At this time, I can’t take any more; I have to ask them a question. “Why do you like these video games?” I ask in a subtle and sincere tone. The ward with the “mark of the beast (666)” and a barcode tattoo looks at me calmly and replies with sincerity and says, “You want a game that’s going to show you how reality is, that’s not going to hide it.” Right after his reply, a ward yells out, “You play that “Sniper” game”, as he chuckles he says, “I use to snipe civilians and everything.”

The most disturbing part of the conversation, was when an inmate told me you can get a download to the game Grand Theft Auto, which will allow the player to pick up a prostitute, beat and rape her, then kill her. As an inmate was educating me on this, another one yelled out, “And you get hood points for killing her.”

“I loved the game because I would love to do work for the mafia”

(Inmate Essay)

I had this one game called “Driver” and it was cool because this dude would ride around town doing business with the Italian mafia and they would send him on missions to kill certain enemies they wanted dead to rob and steal money from rich guys to wreck and crash into other enemy vehicles and to pick up women they called show girls that worked for the mafia. I loved the game because I would love to do work for the mafia for the amount of money they were putting out for this “driver” dude. He was making $50,000 a mission and in 4 missions that’s $200,000 so in 10 missions you are making a cool amount of money so that’s why that video game has me deeply entrenched.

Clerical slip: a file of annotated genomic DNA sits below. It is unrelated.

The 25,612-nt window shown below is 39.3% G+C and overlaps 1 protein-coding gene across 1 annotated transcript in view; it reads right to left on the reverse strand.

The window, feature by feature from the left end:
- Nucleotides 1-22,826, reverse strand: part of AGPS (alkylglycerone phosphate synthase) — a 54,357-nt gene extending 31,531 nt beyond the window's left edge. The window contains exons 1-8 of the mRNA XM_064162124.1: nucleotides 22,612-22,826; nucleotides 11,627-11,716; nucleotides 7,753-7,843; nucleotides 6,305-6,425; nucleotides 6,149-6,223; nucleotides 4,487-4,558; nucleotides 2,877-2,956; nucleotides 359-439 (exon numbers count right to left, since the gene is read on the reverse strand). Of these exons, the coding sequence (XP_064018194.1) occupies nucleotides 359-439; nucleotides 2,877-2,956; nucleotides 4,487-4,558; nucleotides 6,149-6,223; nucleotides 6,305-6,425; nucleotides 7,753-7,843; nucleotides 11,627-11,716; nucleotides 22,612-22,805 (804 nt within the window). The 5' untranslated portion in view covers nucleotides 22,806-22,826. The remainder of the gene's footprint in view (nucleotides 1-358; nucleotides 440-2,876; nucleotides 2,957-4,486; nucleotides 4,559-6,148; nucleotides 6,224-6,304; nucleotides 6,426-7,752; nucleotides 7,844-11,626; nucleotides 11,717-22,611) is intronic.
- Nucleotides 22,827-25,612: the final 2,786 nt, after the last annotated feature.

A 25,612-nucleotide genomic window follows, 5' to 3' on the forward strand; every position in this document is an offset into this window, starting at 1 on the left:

“Grand Theft Auto, Vice City,” this game also has a lot to do with mafia because this Italian guy himself is running around a city killing people for money, he has to eat, sell dope, do missions or hits for an extraordinary deal of a lot of money. It has entrenched me because I will do the same to sell dope, kill for money at the same time, do business with a mafia that is mandatory going to pay me some damn good money to make these hits I would put my life on the line for $50,000 a hit and the hits are not complicated you could do them if you put yo mind to it and you won’t falter if you do it the way it is suppose to be done. 2nd have your mind set on accomplishing it not being shaky having low self-esteem being paranoid and different feeling that you have when you know you are doing things your not suppose to be doing. This is why some negative video games pump me up and have me somewhat deeply entrenched.

The real tragedy is that an individual can purchase games like these at their neighborhood department or toy store. I hope this article was able to enlighten you on how video games can influence an individual’s beliefs and behavior. So parents and youth workers, please check the theme of a video game before you purchase. This should be a mandatory practice for all media content.

Never underestimate the power of a video game, please remember; a book tells us something, a movie shows us something, music lets us listen to something, but video games allow an individual to actually do something.”

I discuss this issue in more detail in my book Thug Mentality Exposed, which you may read on-line for free or purchase @:www.thugexposed.org.